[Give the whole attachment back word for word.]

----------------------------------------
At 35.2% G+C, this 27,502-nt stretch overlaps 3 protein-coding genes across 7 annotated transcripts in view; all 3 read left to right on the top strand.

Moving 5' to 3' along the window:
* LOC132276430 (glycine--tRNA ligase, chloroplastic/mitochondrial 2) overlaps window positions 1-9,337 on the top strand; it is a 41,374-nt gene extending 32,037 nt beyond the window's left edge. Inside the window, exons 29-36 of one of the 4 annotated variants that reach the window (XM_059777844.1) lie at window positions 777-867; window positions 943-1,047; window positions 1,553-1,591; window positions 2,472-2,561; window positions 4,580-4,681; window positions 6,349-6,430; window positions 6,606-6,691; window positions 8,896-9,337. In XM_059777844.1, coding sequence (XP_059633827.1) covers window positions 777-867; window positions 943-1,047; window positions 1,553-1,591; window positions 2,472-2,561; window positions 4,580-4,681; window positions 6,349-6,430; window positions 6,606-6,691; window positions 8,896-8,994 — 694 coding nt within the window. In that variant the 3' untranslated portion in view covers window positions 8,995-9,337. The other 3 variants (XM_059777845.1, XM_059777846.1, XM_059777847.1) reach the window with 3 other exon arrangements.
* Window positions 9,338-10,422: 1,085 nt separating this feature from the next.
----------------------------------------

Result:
At 35.2% G+C, this 27,502-nt stretch overlaps 3 protein-coding genes across 7 annotated transcripts in view; all 3 read left to right on the top strand.

Moving 5' to 3' along the window:
* LOC132276430 (glycine--tRNA ligase, chloroplastic/mitochondrial 2) overlaps window positions 1-9,337 on the top strand; it is a 41,374-nt gene extending 32,037 nt beyond the window's left edge. Inside the window, exons 29-36 of one of the 4 annotated variants that reach the window (XM_059777844.1) lie at window positions 777-867; window positions 943-1,047; window positions 1,553-1,591; window positions 2,472-2,561; window positions 4,580-4,681; window positions 6,349-6,430; window positions 6,606-6,691; window positions 8,896-9,337. In XM_059777844.1, coding sequence (XP_059633827.1) covers window positions 777-867; window positions 943-1,047; window positions 1,553-1,591; window positions 2,472-2,561; window positions 4,580-4,681; window positions 6,349-6,430; window positions 6,606-6,691; window positions 8,896-8,994 — 694 coding nt within the window. In that variant the 3' untranslated portion in view covers window positions 8,995-9,337. The other 3 variants (XM_059777845.1, XM_059777846.1, XM_059777847.1) reach the window with 3 other exon arrangements.
* Window positions 9,338-10,422: 1,085 nt separating this feature from the next.